Sunday, January 6, 2013

Japanese Textiles at the Ashmolean Museum

Threads of Silk and Gold: Ornamental textiles from Meiji Japan
Ashmolean Museum Oxford until 27th January
A stunning exhibition of 40 sumptuous pieces from the newly acquired collection of the Kiyomizu-Sannenzaka Museum in Kyoto. Tapestries and embroideries from the Meiji period (1868-1912)
Stormy with Seagulls is a superb example of the use of silk for shading and the colours, and mood, of the piece apparently change as the viewer moves past it and perceives the light from different angles. Like many of the pieces this was undoubted made for export, Japanese artists and designers having become aware of the popularity of seascapes with Western audiences.
Screen depicting the four classes of Edo Japan is thought to have been produced for the World's Columbian Exposition in Chicago in 1893. The figures are worked in padded silk, not dissimilar in technique to the European stumpwork but far more detailed and expressive. They offer not only an insight into the hierarchy of the Edo period but also a glimpse of the trades that were valued such as basketry, braiding, ceramics and paper making.
  Screen with peacock and peahen was almost certainly made for an exhibition with its spectacular design, outstanding execution and complimentary border of peacock feathers on the lower edge of the lacquer frame. The black background to the silk and metal thread embroidery gives the whole piece the lustrous effect of lacquer ware. It is thought to have been produced by the leading Kyoto silk manufacturer Nishimura Sozaemon.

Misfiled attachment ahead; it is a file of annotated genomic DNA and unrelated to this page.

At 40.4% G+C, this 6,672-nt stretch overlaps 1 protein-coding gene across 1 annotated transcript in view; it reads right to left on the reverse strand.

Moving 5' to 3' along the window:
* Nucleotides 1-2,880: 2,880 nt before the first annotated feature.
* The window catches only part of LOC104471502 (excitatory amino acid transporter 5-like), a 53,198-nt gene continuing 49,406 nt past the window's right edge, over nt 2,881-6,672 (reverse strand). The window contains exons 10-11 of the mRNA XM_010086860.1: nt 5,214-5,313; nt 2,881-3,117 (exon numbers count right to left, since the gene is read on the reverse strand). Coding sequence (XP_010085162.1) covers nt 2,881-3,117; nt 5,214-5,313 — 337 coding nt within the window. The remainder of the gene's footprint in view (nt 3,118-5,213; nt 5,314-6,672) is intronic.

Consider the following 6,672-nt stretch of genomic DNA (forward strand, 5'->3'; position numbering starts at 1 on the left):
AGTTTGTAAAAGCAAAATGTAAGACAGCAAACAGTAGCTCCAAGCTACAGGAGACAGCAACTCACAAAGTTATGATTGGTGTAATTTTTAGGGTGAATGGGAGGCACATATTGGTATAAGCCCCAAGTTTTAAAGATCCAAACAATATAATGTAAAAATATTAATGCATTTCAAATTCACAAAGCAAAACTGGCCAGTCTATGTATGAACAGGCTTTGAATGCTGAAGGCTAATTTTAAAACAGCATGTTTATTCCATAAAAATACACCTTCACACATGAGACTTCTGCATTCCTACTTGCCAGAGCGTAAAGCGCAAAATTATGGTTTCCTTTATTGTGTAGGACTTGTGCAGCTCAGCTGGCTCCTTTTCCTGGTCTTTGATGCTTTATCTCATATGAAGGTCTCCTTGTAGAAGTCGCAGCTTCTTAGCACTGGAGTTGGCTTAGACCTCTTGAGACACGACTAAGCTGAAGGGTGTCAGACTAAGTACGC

Whilst the peacock is obviously the centre of attention the object of his attention, the peahen, is no less exquisitely worked with the jewel like colours of her feathers showing that she is a worthy recipient of his efforts, even if she does appear to be more interested in the nearest dandelion.

The loan textiles are enhanced with pieces from the Ashmolean's own collections including
Cranes, Cycads and Wisteria which hanging is thought to have been purchased in 1908 by Sir Herbert Ingram on his honeymoon. Cranes were symbols of longevity and so an ideal subject for newly weds. The trailing wisteria cleverly disguise the joins of the four panels that make up the work but it is the attention to detail on the black wingtip feathers that are perhaps the most impressive aspect of the workmanship.
Also from the Ashmolean is this Okimono (ornament) in the form of bamboo leaves with a cicada made of iron with silver and gold inlays. (approx. 9x34x21cm)

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